When I was a toddler and would hum the tune, "Row, Row, Row, Your Boat," my parents couldn't tell what song it was. I had no sense of pitch. My grandfather could have been a concert pianist and had amazing pitch...such a dramatic fall to his granddaughter! I grew up believing I couldn't sing and still have trouble singing in front of people. What instrument did I want to play when elementary instrument sign ups came along?
You know, an instrument that you need to be able to tell when you're out of tune in order to play! Generally speaking, when you hit the correct piano key, you get the correct note. Things are a little more nebulous on a stringed instrument. You need to be able to tell when your fingers have found the right place. Luckily, six or seven years of playing and private lessons had a big impact and my sense of pitch has been trained. It's much better than when I was a toddler.
Welcome to the 2017 quote series. This is one of a series of abbreviated episodes happening before Labor Day where we're taking a look at little bits of wisdom in the form of quotes. Today's quote is from Dr. Maya Angelou and she said,
"A bird doesn't sing because it has an answer. It sings because it has a song"
You have a song. You have a song that is particularly yours. It is shaped by who you have been made to be. But, as my actual voice was shaped by training my ear, yours has been shaped by circumstances as well.
The world has plenty of people who are more than willing to spout answers. Many of us have a nature that wants to solve problems. Solving problems makes us feel like we're doing something. But, generally people just want our song. Or, to share their song with us.
I think I'm about to take Dr. Angelou's quote in a direction that it wasn't meant to go. But, I don't think she'd argue.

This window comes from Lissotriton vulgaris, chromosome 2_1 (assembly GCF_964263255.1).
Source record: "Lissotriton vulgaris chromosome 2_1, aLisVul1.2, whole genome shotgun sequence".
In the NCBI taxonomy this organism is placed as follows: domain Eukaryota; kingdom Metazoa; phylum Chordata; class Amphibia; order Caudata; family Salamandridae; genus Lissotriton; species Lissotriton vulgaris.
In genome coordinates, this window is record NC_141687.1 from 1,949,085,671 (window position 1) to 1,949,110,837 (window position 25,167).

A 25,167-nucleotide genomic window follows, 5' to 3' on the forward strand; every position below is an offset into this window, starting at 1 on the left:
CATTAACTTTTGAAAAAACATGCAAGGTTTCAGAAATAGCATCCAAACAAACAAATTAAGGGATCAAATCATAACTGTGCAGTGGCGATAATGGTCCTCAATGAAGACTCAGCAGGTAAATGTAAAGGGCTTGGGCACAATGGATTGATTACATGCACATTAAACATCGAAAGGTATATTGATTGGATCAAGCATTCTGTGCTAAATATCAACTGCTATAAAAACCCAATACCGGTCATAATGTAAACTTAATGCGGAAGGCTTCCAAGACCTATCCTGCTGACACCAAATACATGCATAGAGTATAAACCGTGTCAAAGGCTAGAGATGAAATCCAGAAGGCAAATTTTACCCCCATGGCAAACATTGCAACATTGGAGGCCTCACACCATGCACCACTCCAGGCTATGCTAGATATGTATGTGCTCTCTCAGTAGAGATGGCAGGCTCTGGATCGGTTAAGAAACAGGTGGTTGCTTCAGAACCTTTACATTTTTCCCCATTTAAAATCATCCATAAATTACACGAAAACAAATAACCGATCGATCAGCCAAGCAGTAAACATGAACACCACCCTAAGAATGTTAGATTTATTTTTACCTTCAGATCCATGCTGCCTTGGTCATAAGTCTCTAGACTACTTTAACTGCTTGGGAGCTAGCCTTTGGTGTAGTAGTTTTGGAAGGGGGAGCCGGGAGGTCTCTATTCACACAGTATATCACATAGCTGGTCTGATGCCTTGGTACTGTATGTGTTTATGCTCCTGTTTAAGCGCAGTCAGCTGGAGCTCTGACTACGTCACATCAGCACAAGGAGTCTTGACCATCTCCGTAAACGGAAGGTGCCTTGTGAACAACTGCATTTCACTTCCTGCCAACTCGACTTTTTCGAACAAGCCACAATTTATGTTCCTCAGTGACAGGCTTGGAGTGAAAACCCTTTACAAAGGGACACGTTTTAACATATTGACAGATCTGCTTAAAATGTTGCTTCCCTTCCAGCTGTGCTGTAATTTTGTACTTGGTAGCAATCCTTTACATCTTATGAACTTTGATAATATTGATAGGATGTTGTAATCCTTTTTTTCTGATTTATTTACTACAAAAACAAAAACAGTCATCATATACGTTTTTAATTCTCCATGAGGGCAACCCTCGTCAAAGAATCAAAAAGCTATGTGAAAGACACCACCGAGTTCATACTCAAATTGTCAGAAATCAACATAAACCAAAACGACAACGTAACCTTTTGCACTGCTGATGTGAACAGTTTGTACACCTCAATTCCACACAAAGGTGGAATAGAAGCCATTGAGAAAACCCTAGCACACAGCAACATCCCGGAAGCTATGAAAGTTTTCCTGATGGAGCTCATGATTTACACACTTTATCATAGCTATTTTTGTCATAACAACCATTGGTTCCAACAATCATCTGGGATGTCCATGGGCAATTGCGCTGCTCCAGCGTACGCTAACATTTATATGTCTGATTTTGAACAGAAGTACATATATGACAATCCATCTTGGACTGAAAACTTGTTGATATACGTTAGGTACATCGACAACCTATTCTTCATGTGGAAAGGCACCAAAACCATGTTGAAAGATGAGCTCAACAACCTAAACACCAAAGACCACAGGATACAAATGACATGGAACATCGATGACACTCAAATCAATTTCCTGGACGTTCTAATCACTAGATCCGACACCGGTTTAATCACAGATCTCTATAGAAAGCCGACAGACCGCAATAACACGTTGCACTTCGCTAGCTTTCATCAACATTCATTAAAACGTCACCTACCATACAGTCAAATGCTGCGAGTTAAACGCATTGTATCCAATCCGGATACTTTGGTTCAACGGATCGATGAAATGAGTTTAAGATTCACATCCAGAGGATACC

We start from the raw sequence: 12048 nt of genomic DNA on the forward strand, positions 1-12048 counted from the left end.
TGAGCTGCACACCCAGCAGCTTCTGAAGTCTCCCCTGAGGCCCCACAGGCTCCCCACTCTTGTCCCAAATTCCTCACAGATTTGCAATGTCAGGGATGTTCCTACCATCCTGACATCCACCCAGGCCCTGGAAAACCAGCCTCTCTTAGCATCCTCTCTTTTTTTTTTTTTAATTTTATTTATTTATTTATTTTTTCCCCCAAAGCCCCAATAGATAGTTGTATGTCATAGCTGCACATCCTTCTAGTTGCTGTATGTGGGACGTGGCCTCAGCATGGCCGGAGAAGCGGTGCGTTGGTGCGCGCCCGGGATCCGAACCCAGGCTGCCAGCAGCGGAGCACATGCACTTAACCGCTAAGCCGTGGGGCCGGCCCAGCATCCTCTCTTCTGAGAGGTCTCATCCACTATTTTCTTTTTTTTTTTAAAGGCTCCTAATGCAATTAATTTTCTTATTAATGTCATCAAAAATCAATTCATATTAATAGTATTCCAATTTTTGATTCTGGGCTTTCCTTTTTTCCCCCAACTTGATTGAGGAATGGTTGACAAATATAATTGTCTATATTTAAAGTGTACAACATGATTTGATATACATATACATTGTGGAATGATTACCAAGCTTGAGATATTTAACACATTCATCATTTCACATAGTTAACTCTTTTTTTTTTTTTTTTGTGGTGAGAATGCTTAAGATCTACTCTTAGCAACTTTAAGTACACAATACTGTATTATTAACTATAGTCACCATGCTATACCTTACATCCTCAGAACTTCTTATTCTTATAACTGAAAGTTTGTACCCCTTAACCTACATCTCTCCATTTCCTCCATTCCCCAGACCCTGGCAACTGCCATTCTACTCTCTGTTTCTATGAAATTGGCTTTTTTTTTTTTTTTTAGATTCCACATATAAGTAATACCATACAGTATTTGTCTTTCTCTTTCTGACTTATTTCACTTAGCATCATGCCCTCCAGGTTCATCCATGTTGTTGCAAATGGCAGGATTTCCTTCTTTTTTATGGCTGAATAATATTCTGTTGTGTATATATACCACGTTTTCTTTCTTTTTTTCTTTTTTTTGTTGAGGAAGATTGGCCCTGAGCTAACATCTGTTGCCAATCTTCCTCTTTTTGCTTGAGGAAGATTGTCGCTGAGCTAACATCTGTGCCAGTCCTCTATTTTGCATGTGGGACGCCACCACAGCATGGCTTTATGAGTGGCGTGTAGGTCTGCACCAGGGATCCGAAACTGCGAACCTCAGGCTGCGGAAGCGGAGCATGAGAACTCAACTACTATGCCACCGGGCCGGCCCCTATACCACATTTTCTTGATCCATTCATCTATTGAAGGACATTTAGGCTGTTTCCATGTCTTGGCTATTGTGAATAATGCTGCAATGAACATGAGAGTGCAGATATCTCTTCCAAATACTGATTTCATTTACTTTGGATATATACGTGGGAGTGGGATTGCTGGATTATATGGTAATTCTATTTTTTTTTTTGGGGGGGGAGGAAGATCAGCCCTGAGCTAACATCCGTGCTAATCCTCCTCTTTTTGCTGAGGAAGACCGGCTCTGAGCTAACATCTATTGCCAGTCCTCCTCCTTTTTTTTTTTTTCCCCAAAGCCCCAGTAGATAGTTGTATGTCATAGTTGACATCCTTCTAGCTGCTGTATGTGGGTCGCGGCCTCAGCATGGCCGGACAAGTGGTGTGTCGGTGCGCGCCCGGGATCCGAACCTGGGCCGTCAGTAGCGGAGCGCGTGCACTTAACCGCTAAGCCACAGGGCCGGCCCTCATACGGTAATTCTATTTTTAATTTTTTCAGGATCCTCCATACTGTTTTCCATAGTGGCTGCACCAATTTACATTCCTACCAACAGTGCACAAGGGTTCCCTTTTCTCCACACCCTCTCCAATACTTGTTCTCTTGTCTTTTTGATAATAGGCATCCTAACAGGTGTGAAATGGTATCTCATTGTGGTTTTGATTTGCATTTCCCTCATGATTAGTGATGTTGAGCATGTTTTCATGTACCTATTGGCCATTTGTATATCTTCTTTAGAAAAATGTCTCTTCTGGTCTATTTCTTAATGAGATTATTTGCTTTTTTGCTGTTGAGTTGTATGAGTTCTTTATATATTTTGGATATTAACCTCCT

Hurting people are all around us. You don't need an answer to help them. Simply acknowledge their hurt and listen. Your attitude of caring, your listening, your willingness to hear them is your song. And that song penetrates hearts so much faster, so much deeper than answers.
You don't need to have the answer.
Instead what if you sing? And what if you really listen to the songs of those around you?
Welcome back to the Summer Quote series of 2017! While I'm doing some prep work for future episodes and re-vamping things around the What If podcast, we're talking about some small nuggets of wisdom in the form of quotes. We started with Vince Lombardi and in the last few weeks, we're hearing from Maya Angelou.
Today, you're getting a quote that while true, just made me laugh. It's not the quote itself that's funny, it's Dr. Angelou's no nonsense delivery.
Here it is...
"If we don't plant the right things, we will reap the wrong things. It goes without saying. And you don't have to be, you know, a brilliant biochemist and you don't have to have an IQ of 150. Just common sense tells you to be kind, ninny, fool. Be kind."